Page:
Gardening helps us relax and let go.

For many the peacefulness associated with gardening comes not from its social aspect however, but the opposite. It enables us to escape from other people. ‘Flowers are restful to look at. They have no emotions or conflict,’ said Freud. Tending to plants allows us to tap into the carefree part of ourselves with no deadlines, mortgage or annoying colleagues to worry about.

Moreover, the rhythmic nature of many tasks associated with horticulture – weeding, trimming, sowing, sweeping – allows thoughts to ebb and flow along with our movements. I often take to watering the plants in my patio when trying to untangle the knots in plots or characterisation that can arise when writing a novel, and all too often the solution comes to me far more easily there than if I sit staring and despairing at my screen. The competing thoughts inside my head somehow clear and settle, and ideas that are barely formed take shape.

Working in nature releases happy hormones.

To say that gardening encourages us to exercise and spend time outdoors might seem a statement of the obvious, but it’s worth reminding ourselves that what’s good for the body is also good for the mind. When I’m deeply immersed in writing it can be all too easy to forget this, but when we exercise levels of serotonin and dopamine (hormones that make us feel good) rise and the level of cortisol (a hormone associated with stress), is lowered. It’s true that a session in the garden can be tiring, but it can also get rid of excess energy so you sleep better and ultimately feel renewed inside.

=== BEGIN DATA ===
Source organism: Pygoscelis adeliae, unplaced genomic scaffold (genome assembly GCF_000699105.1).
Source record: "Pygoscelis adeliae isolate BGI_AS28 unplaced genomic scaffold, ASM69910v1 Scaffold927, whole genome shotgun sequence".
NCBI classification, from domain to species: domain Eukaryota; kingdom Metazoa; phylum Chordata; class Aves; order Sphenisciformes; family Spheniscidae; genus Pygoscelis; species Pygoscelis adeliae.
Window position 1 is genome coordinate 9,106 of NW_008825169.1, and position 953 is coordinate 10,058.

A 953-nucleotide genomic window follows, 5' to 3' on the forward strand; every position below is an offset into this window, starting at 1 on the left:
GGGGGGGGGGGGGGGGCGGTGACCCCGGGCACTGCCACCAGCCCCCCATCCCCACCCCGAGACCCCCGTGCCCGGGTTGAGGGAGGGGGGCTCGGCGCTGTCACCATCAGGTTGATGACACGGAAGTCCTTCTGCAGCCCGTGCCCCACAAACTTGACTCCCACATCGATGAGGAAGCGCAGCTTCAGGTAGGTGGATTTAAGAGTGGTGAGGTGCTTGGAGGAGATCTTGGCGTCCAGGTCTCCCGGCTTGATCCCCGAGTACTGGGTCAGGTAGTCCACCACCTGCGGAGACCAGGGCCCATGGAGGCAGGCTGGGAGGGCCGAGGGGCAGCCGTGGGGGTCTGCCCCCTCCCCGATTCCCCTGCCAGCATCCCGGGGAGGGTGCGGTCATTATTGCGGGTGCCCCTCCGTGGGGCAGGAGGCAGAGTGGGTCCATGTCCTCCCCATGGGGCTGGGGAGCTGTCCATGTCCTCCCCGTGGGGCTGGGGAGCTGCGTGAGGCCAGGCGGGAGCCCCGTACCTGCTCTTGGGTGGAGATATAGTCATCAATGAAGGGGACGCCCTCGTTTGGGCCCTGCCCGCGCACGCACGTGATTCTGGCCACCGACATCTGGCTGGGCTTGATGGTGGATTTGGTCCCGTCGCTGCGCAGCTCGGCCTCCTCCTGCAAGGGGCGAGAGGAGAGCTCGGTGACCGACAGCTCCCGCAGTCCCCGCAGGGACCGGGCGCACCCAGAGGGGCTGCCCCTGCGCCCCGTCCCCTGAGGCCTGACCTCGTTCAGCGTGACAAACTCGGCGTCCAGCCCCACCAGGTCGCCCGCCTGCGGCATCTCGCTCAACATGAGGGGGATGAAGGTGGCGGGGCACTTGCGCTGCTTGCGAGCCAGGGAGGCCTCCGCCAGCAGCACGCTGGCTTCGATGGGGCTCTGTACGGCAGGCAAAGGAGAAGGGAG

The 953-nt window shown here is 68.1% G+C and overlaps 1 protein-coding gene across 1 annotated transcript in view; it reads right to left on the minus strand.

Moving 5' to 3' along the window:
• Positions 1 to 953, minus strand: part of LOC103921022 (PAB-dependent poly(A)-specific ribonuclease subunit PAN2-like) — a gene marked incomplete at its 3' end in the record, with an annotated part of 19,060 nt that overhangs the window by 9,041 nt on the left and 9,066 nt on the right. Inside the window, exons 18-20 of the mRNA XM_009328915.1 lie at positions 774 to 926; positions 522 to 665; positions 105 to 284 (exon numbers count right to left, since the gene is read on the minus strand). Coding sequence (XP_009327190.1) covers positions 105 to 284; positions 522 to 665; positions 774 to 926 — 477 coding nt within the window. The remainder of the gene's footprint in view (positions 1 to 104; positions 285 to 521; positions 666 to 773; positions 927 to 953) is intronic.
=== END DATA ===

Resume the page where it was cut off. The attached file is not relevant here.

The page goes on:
6. Being amongst plants and flowers reminds us to live in the present moment.

As I explain in my little book on anxiety, ‘when we let go of ruminating on the past or worrying about the future and instead focus on the here and now, anxiety lessens’. So one of the best ways to calm the anxious mind and lift mood is to become more ‘present’. Next time you’re in a garden, pause for a few moments and allow yourself to be aware of your senses.

Listen. Touch. Smell. See.

Just a short time experiencing the fullness of nature like this can be very restorative.